(If this seems rambly, it's because I had a hard time

2. The device supports one and only 1 PC. It does routing only to the extent required to deliver traffic to and from that PC. No multiple PC support is included in the modem.

3. The mechanism to use with a simple router will vary based on the router. The simplest way is to configure the modem as a bridged device and let your router do the PPPoE. However this makes it hard to get back to the GUI (well not that hard, just press the reset button to get shipped defaults as there are not many parms lost by doing this).

Alternately you can have the modem still act as a DHCP server but not establish a PPPoE connection. It then issues an IP address to the router. The router still does PPPoE. This allows you to get back to the GUI by removing the router and reconnecting directly to the modem. Some routers may not like getting a private IP address or the one provided by the modem (at least not without reconfiguring the router)

Alternately you can leave it the way it is with the modem doing the PPPoE login and not the router but let the router still do NAT. The router may not like the private (or public) IP address provided by the modem (at least not without reconfiguring the router). The router may also have a problem if you use it with an auto-configuration tool as this tool might mis-autoconfigure based on the IP address type (public or private) of the modem (based on the network connection) at the time the router is auto-configured.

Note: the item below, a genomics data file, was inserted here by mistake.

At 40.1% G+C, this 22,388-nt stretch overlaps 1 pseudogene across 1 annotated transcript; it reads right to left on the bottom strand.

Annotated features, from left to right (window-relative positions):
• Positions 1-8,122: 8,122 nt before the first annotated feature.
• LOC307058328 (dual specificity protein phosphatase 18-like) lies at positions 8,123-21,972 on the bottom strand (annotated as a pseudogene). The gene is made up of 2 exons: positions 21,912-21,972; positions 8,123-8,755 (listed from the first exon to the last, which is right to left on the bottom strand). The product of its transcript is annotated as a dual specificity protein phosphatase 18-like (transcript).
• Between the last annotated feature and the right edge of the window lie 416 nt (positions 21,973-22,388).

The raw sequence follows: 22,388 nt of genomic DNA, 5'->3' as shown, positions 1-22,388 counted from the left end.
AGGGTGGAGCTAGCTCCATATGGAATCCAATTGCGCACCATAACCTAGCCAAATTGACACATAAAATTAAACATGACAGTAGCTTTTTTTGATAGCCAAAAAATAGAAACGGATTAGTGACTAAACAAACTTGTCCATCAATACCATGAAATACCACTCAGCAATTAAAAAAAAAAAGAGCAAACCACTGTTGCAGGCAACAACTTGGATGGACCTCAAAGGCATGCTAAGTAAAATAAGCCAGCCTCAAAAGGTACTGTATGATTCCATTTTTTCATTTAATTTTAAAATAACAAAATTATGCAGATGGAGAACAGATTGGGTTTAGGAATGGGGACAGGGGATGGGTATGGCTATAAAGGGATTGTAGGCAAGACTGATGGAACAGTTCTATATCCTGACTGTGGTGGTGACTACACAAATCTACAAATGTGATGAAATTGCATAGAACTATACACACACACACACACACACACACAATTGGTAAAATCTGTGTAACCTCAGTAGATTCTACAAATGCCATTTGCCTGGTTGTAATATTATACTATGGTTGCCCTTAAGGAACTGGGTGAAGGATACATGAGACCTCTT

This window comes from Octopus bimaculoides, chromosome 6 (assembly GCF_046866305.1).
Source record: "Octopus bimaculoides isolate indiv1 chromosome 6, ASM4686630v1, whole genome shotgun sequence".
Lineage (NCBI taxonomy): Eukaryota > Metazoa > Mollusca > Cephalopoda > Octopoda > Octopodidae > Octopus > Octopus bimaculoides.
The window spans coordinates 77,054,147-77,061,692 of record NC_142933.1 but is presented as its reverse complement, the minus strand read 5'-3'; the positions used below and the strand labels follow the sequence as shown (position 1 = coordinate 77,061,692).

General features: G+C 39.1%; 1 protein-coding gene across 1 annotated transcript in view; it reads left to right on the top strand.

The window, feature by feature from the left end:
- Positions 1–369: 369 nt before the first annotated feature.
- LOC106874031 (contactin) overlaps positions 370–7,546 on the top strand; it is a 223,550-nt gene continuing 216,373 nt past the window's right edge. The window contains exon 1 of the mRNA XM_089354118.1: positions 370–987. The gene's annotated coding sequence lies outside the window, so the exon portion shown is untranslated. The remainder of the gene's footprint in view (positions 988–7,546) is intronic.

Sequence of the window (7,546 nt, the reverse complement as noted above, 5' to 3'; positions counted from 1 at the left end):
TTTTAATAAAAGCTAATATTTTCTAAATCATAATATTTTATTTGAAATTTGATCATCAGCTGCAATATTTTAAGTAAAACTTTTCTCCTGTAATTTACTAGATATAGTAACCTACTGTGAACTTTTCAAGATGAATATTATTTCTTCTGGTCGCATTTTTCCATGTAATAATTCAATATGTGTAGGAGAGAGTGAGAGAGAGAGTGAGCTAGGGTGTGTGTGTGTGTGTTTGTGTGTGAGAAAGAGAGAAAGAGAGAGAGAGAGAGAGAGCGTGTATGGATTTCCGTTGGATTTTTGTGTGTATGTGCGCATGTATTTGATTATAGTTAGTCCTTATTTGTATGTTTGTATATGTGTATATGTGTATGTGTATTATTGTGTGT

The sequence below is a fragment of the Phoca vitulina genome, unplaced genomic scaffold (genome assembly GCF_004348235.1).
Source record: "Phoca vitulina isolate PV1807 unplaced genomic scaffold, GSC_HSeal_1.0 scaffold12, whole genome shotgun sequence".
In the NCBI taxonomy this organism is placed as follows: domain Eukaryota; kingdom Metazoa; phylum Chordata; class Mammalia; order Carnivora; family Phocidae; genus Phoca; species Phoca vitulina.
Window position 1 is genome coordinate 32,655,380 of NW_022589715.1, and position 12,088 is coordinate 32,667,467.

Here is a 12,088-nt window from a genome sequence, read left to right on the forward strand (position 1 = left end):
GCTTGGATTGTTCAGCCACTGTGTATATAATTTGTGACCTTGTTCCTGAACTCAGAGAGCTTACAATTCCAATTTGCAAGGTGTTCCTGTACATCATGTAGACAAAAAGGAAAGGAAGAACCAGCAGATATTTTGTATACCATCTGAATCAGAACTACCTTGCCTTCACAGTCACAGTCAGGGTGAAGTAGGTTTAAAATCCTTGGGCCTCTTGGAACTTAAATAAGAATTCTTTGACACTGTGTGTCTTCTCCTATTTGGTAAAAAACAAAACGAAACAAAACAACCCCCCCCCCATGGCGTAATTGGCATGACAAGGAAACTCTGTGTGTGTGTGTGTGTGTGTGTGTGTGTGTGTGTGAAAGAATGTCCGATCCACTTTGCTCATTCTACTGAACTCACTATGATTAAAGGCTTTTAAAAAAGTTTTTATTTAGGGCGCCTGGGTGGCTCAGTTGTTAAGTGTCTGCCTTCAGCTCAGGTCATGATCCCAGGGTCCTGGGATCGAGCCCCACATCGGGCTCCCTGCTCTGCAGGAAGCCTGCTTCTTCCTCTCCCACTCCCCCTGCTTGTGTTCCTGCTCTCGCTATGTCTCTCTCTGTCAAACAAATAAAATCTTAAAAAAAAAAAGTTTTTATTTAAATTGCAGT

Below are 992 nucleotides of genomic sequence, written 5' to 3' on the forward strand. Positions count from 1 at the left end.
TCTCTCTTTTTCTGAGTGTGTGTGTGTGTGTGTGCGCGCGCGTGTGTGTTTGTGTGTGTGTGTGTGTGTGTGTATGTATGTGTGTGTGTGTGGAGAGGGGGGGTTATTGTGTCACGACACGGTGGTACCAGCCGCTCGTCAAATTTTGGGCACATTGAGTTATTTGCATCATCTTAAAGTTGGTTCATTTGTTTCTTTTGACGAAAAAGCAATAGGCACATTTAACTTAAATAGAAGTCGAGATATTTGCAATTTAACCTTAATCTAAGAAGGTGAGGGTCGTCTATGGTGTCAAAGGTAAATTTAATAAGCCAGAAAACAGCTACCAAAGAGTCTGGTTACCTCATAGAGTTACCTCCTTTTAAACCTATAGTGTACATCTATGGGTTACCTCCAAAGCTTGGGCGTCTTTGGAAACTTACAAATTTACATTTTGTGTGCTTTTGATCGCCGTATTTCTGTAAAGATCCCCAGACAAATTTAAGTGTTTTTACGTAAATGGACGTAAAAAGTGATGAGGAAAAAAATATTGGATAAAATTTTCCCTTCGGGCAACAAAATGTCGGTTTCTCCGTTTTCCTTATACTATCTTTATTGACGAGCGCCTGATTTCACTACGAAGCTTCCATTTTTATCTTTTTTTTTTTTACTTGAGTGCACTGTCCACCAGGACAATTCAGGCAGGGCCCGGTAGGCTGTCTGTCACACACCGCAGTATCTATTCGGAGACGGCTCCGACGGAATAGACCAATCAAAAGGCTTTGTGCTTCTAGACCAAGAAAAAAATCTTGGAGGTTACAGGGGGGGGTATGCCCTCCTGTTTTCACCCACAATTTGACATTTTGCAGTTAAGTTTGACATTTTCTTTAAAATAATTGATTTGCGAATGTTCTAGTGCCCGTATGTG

4. I think they are usable. Your mileage will vary. A Technician Readout page is provided which dumps out most of what the modem knows. This is in addition to some statistics on other pages. The TR page was designed for technicians and support folks so don't expect it to be pretty or for assistance on this feature as it is not a supported user feature. Knowing that users are often the best tools for identifying problems, it wasn't hidden.